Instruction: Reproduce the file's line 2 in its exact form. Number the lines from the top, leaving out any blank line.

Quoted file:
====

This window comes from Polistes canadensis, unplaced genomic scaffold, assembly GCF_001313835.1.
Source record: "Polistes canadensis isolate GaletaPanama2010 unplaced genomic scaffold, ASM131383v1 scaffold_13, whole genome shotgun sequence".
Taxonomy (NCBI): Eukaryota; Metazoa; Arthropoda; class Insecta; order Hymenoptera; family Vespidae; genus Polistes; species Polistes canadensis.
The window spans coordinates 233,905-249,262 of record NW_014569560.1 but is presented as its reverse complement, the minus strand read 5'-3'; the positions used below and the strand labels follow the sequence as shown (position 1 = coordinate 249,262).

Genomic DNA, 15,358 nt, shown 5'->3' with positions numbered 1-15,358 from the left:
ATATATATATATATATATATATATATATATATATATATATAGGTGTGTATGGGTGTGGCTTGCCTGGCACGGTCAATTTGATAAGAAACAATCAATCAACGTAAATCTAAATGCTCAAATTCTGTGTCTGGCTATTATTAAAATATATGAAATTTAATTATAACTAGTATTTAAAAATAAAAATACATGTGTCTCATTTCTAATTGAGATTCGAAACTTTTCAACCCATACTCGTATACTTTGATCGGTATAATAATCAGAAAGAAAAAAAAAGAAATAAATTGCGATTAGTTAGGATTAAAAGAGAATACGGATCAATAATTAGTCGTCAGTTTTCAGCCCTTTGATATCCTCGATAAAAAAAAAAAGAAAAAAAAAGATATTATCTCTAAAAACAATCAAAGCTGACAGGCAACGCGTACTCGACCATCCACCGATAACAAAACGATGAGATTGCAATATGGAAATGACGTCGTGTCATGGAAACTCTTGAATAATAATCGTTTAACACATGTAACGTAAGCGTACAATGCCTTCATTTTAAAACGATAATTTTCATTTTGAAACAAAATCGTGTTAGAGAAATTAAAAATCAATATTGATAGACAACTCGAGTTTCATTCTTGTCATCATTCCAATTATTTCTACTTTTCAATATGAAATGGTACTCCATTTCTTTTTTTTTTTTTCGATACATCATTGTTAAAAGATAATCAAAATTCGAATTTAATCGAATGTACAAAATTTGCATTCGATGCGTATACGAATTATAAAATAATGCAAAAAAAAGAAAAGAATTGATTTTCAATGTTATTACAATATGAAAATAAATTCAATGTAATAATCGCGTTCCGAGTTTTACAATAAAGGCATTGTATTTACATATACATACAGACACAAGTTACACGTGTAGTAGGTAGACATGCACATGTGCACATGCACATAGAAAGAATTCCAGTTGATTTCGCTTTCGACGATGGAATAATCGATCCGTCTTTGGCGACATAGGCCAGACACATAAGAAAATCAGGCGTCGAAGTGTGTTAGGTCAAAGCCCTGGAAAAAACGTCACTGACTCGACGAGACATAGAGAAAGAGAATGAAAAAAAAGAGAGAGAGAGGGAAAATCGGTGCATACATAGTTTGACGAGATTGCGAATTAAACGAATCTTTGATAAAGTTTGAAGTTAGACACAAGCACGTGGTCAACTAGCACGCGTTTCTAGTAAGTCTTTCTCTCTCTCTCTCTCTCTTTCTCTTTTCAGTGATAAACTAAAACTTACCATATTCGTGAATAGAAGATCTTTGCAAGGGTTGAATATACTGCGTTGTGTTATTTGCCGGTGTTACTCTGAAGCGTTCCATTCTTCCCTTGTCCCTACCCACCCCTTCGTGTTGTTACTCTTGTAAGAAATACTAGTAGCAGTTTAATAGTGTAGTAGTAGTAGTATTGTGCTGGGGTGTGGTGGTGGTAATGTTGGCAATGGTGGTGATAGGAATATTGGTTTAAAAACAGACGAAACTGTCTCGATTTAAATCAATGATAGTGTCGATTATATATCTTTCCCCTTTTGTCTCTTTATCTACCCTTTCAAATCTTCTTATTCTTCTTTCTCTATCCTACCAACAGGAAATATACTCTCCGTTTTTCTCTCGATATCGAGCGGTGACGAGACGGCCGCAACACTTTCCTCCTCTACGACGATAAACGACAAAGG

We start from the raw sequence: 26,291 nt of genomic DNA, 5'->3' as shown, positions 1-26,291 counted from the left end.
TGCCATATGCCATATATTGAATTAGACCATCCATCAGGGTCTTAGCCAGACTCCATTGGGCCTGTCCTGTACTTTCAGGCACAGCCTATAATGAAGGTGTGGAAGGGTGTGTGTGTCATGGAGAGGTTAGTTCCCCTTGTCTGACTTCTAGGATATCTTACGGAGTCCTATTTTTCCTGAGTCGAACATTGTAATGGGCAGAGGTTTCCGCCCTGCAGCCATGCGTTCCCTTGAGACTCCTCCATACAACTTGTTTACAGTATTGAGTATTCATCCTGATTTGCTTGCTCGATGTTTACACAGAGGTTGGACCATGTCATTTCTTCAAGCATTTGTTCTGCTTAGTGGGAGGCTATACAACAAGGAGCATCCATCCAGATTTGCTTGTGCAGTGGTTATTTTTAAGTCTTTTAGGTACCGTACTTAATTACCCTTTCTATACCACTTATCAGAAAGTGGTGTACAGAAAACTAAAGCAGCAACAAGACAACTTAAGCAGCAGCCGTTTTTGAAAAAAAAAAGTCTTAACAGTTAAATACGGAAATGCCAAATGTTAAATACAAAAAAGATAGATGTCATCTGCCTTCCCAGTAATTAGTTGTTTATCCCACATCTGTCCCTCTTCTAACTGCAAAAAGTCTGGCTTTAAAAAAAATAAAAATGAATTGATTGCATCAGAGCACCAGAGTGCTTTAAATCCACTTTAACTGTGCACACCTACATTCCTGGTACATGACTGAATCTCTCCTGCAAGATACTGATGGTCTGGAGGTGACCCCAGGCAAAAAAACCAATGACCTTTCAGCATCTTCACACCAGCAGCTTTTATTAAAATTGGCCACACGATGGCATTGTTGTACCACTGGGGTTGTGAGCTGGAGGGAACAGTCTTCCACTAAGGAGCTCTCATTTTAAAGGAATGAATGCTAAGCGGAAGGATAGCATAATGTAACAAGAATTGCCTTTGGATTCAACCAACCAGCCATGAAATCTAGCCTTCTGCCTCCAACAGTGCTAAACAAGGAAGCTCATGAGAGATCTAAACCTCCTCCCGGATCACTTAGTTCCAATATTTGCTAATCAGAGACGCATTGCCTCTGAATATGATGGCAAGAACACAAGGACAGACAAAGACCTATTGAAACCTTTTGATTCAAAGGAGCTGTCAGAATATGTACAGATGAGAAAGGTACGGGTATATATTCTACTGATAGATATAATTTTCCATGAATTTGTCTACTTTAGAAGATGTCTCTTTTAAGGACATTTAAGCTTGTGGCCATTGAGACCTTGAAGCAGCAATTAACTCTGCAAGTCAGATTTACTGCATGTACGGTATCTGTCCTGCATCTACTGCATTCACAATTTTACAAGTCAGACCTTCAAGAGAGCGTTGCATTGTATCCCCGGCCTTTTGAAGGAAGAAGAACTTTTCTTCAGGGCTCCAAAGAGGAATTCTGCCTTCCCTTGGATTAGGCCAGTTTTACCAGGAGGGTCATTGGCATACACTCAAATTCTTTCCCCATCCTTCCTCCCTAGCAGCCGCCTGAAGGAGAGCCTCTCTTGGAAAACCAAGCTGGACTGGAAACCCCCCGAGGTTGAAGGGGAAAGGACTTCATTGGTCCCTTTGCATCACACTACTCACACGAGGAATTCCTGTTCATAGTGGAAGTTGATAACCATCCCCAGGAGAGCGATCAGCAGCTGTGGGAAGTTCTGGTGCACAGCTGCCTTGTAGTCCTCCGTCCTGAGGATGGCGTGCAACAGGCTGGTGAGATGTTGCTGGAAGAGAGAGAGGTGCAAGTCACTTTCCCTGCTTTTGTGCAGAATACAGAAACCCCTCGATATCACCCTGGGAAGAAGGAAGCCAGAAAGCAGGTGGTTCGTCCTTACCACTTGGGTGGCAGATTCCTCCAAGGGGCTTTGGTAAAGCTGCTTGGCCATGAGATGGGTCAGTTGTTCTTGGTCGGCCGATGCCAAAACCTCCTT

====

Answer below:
Source record: "Polistes canadensis isolate GaletaPanama2010 unplaced genomic scaffold, ASM131383v1 scaffold_13, whole genome shotgun sequence".